Farm Laws To Be Repealed, What This Means For Small Business

Sapna Bhardwaj
Sapna Bhardwaj Nov 23 2021 - 4 min read
Farm Laws To Be Repealed, What This Means For Small Business
The three laws would have helped to revamp the Indian agricultural sector primarily agriculture and food processing.

India's situation is no different to the rest of the world, when it comes to the response and the revival of corona virus. Times are different now; this could be one primary reason amid the several issues a developing country like India is currently facing. What we need to understand here is that the crux of the issue is the subsidy system. Economists, farmers, state governments and the central government are aware it will not hold water in the Indian agricultural ecosystem.  

The agricultural sector accounts for about 15% of the $2.7 trillion Indian economy. India’s agricultural sector has its own unique problems, some crops are grown in such excess that they rot, while on the other hand India is also among one of the malnourished nations in the world.

60 percent of India’s population is still dependent on the agricultural sector for their livelihood. The new laws would have brought private investment into the sector however the already struggling farmers who are under the vicious cycle of money borrowed in large interest, heavy debts feared privatisation of agriculture or giving the private investors a bigger role would leave them at the mercy of the big business houses.

Last year in September three laws were introduced through which farmers could sell their produce to buyers beyond government regulated wholesale markets. Here growers get a minimum price; this price is assured by the government. As per the farmers this meant the reforms meant reduction in the price of their crops. The farmers asserted the reduced government regulation would make them vulnerable to competition from big businesses and they could eventually lose price support especially for wheat and rice.

On 26 January 2020, Republic Day of India, the protest took a violent turn when farmers drove tractors through police barriers, stormed the historic Red Fort, leaving one farmer dead and several policemen and farmers injured. Minister of Agriculture and Farmers Welfare, Narendra Singh Tomar said, “Prime Minister Modi had a clean intent to revolutionise farming. I am sad that we were not able to convince some farmers of the country about the benefits of these laws.”

The farmers have been protesting at Delhi borders since September 2020 ever since these laws have been passed. The demands include repealing the Farmers' Produce Trade and Commerce (Promotion and Facilitation) Act, 2020; Farmers' (Empowerment and Protection) Agreement on Price Assurance and Farm Services Act, 2020; and the Essential Commodities (Amendment) Act, 2020.

Prime Minister Modi said, "I have come to tell you, the whole country, that we have decided to withdraw all three agricultural laws. I urge farmers to return to their homes, their farms and their families, and I also request them to start afresh."

The law would have helped to revamp the Indian agricultural sector; this sector comprises two sections the agriculture sector and food processing; these are primarily two sectors which require big investment for modernisation. These laws would have helped to attract big investments in agriculture and food processing.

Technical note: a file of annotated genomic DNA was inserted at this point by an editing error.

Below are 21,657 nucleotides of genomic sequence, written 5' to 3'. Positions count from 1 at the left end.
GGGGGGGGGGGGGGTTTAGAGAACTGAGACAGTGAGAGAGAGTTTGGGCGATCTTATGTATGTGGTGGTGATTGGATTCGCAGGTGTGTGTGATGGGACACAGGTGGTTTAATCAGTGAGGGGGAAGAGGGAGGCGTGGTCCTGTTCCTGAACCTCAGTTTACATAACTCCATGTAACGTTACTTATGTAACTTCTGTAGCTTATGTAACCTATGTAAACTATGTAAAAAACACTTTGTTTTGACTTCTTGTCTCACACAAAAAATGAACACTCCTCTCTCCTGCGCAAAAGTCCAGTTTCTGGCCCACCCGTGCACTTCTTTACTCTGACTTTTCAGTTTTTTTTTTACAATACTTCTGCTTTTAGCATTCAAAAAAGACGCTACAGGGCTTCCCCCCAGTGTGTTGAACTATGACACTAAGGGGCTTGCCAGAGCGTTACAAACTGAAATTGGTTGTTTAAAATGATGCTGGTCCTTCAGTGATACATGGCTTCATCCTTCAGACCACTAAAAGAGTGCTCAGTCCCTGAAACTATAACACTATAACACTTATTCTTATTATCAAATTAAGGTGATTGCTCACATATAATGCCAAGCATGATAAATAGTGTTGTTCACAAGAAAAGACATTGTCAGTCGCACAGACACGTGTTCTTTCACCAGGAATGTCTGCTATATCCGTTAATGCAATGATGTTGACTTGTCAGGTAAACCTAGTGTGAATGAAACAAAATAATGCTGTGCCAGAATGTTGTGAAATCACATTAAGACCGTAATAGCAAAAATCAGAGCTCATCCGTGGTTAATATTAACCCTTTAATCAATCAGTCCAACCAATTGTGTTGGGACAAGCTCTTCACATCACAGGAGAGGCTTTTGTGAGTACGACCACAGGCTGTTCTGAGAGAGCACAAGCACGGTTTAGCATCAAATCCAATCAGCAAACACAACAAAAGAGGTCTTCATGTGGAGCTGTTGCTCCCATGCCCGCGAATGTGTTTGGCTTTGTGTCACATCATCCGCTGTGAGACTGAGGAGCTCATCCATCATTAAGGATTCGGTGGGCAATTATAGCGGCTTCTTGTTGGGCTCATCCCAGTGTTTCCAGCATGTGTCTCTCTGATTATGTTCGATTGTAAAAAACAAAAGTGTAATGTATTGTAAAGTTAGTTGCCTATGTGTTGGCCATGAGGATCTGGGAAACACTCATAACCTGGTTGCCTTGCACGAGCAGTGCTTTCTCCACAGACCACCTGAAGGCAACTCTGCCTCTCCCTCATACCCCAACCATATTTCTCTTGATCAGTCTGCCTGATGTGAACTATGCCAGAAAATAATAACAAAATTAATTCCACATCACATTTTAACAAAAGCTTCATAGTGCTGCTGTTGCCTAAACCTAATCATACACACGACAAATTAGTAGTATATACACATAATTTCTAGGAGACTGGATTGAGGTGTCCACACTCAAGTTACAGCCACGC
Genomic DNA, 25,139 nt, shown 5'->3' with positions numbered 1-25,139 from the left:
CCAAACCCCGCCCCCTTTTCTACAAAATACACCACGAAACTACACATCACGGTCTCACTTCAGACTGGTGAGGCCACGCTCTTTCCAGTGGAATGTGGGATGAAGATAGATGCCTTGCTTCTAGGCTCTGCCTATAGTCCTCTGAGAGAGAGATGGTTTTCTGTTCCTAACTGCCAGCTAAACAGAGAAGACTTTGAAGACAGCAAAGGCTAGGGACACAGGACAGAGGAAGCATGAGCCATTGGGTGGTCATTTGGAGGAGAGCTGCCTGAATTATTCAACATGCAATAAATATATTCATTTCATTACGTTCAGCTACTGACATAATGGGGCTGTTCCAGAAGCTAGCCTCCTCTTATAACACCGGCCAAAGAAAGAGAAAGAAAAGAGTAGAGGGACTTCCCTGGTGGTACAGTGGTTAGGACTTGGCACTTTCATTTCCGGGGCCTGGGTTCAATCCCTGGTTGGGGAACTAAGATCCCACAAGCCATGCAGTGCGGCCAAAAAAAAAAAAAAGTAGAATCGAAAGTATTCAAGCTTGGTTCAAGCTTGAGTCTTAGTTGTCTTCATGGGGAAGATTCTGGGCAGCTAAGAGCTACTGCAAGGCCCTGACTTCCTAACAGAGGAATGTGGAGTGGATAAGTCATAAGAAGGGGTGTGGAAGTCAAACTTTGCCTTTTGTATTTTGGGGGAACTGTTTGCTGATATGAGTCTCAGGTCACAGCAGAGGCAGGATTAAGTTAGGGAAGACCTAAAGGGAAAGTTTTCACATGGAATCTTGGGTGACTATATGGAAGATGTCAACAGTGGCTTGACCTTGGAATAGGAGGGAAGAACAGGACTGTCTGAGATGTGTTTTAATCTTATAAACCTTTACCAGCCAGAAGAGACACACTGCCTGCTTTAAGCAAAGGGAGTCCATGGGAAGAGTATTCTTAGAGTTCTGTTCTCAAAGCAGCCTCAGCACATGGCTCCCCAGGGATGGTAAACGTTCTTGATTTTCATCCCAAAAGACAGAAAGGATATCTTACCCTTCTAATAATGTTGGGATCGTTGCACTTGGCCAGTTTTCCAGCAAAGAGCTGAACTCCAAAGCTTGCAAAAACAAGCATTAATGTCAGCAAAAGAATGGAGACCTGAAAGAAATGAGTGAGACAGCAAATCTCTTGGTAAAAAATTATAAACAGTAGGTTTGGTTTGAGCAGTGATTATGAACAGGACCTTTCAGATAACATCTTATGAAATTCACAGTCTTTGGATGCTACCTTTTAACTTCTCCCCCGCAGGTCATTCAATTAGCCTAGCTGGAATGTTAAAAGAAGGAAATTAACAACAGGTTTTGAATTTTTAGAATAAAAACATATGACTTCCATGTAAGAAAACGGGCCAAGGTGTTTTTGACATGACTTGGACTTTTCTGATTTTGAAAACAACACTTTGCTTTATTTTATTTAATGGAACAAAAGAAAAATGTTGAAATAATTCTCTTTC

Now let’s understand what this means for the small business owners. A small business owner under agriculture or food processing would buy the produce of the farmers, let's say wheat and rice, process it and sell it to the market, typically the local market or the market at their nearest proximity. These business owners have been doing so for the past 3-4 decades and have a full time employee headcount of 300-400, each unit. These small business owners were worried that once the laws are fully implemented the big giants of business would completely take over the entire ecosystem of agriculture and within no time they would be jobless.

What we are looking at here is not only the farmers but at the entire ecosystem of agriculture and farming in India, in a context as to how the food reaches our table; the entire supply chain of the produce. At present there is a process and checklist in place which has been going on for 3-4 decades. These small businesses, who buy the product of the farmers charge about 2 percent of commission, give loans without any interest, help the farmers with seeds, fertilizers and transportation, variety of machinery, cleaning of crops and help them to sell at better prices.

The larger picture being agriculture is not only restricted to farmers. There are wholesalers, retailers, transporters; go-down owners, manufacturers of fertilizer, agricultural chemicals, seeds and machinery and these numbers are in millions. What the farmers meant if all of this goes to the biggies of business was; this same number would be jobless. This would mean breaking the supply chain of agriculture.

On the other hand, the government asserted the new laws would bring in modernisation in supply chain, adoption and implementation of technology, farm gate buyer access, and logistics synchronisation. Improvement in market efficiency and agricultural productivity would have improved.

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